posted on Oct, 26 2016 @ 09:26 AM
a reply to: Zaphod58
I see what you're saying - pretty much any major project has absurd politics involved and I agree.
To be more clear I just mean with regards to the protest; I'm surprised Boeing went at it the way they did. The GAO always leaves the evaluation up
to the agency's discretion; by citing IPlus, Inc. case, and the Urban-Meridian Joint Venture case in their decision memo the GAO is reiterating that a
protestor (nor the GAO for that matter) can't re-define, re-characterize, or re-interpret the meaning of solicitation language. This is why the GAO
also cited the Alliance Technical Services case - it resorts back to the notion of "plain reading" of the solicitation, rather than as GAO puts it
"Boeing's strained interpretation of the definition which requires the introduction of additional language"...
Put simply - there is no legal basis or case law foundation for the argument that "close government monitoring" is an unacceptable risk mitigation
basis. This judgment is left to the evaluating agency / source selection authority.
Now, that being said, I'm still reading through this, but with the RFP and evaluation sub-factors being redacted / classified, I wouldn't be able to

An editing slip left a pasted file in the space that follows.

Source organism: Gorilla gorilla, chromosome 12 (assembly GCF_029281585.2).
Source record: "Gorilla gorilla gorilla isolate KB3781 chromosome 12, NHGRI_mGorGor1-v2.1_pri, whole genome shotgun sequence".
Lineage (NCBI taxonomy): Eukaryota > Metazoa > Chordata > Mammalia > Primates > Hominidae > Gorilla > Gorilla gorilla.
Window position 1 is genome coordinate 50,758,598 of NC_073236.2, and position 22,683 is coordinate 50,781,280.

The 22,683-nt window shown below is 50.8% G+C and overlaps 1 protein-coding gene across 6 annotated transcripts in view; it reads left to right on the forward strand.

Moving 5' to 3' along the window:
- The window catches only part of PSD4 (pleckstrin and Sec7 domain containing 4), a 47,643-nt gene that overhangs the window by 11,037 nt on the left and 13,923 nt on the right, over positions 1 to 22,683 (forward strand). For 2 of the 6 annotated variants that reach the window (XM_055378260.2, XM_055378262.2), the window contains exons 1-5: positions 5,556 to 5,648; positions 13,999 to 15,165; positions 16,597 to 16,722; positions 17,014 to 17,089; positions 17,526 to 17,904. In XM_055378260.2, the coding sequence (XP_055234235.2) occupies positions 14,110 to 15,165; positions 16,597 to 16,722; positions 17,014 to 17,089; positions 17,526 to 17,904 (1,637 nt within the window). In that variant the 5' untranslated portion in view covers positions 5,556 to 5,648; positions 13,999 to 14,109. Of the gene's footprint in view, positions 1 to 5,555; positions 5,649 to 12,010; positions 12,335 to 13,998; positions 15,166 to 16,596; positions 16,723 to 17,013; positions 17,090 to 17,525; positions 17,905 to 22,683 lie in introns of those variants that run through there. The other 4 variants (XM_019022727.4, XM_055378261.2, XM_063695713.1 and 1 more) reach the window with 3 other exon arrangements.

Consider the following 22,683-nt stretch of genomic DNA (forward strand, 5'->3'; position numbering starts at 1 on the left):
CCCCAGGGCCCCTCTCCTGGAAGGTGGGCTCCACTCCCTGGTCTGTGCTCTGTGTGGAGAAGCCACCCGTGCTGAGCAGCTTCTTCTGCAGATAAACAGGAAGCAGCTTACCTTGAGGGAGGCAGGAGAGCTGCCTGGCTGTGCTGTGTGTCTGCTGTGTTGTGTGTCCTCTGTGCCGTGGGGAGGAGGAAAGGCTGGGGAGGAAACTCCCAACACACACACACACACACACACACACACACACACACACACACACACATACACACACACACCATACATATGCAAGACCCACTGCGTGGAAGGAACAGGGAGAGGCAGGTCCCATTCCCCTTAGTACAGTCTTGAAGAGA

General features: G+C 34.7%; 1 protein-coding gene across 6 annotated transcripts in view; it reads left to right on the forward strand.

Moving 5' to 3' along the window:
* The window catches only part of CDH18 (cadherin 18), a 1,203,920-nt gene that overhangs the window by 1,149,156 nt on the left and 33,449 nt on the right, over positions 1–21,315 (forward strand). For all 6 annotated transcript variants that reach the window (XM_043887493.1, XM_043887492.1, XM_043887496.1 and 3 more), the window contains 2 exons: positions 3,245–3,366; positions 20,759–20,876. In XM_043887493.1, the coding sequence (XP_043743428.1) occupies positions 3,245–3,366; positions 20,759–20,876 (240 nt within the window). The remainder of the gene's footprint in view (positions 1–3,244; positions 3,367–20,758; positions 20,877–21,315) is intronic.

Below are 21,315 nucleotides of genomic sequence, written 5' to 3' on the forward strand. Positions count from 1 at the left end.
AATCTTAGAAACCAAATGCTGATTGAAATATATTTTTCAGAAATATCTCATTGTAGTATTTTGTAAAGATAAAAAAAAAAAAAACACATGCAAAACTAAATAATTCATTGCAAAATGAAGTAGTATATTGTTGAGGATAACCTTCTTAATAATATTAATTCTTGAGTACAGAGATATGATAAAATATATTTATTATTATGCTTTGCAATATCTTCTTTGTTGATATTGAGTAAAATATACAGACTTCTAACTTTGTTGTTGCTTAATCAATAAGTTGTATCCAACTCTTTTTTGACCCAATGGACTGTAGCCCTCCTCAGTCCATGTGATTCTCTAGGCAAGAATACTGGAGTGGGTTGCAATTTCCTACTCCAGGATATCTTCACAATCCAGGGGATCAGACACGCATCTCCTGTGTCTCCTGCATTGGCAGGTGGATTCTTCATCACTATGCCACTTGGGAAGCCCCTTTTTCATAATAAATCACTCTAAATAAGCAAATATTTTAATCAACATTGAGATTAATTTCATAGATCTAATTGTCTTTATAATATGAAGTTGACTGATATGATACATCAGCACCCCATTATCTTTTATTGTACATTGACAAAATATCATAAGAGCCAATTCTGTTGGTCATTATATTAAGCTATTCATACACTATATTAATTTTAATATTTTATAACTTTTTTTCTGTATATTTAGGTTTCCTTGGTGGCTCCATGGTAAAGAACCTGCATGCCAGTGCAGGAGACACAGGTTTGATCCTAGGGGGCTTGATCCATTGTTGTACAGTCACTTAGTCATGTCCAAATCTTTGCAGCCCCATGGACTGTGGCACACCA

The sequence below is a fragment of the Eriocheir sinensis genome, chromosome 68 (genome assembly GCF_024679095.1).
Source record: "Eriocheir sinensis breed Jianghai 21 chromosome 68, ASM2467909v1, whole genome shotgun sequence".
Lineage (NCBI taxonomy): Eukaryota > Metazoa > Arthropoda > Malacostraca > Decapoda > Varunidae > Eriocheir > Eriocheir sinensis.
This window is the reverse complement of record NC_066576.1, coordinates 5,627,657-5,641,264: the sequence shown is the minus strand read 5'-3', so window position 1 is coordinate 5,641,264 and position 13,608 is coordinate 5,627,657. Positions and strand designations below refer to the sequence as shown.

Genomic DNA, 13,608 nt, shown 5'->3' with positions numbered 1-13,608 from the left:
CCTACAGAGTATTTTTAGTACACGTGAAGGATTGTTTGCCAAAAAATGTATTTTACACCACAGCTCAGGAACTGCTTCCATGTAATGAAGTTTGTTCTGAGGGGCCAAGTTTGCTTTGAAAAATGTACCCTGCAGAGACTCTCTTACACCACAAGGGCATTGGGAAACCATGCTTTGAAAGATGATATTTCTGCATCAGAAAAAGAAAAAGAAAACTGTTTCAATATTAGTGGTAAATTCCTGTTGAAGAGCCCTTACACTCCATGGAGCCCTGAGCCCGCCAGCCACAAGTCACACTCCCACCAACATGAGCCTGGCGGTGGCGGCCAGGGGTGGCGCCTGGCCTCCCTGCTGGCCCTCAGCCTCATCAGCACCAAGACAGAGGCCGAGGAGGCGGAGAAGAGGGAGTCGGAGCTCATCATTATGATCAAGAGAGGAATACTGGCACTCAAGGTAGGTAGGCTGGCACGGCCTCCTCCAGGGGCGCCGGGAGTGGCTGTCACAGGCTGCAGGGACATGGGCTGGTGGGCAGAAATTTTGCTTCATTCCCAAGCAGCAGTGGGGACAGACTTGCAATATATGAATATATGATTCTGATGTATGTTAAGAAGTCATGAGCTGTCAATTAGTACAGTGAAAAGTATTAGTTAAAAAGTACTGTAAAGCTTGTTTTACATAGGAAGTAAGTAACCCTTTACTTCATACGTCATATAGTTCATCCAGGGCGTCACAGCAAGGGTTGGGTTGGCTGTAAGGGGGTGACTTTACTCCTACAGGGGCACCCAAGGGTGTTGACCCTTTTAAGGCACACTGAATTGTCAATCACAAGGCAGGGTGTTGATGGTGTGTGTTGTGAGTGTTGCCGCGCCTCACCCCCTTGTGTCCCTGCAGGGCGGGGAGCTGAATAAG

provide an alternative basis of protest - but I would reiterate that I am surprised Boeing's legal team went the way they did.
Any competent Contracting Officer would tell you that the GAO will only look to make sure the evaluation factors in the solicitation line up with the
documented evaluation of offers, and that no factors were considered that weren't explicitly stated on the solicitation.
I could also give you myriad details of contracts that have had problems resolved efficiently as a result of a solid QASP (quality assurance
surveillance plan) but would caveat that with the agreement that major DOD projects are on a completely different scale.
Still reading through the protest decision though...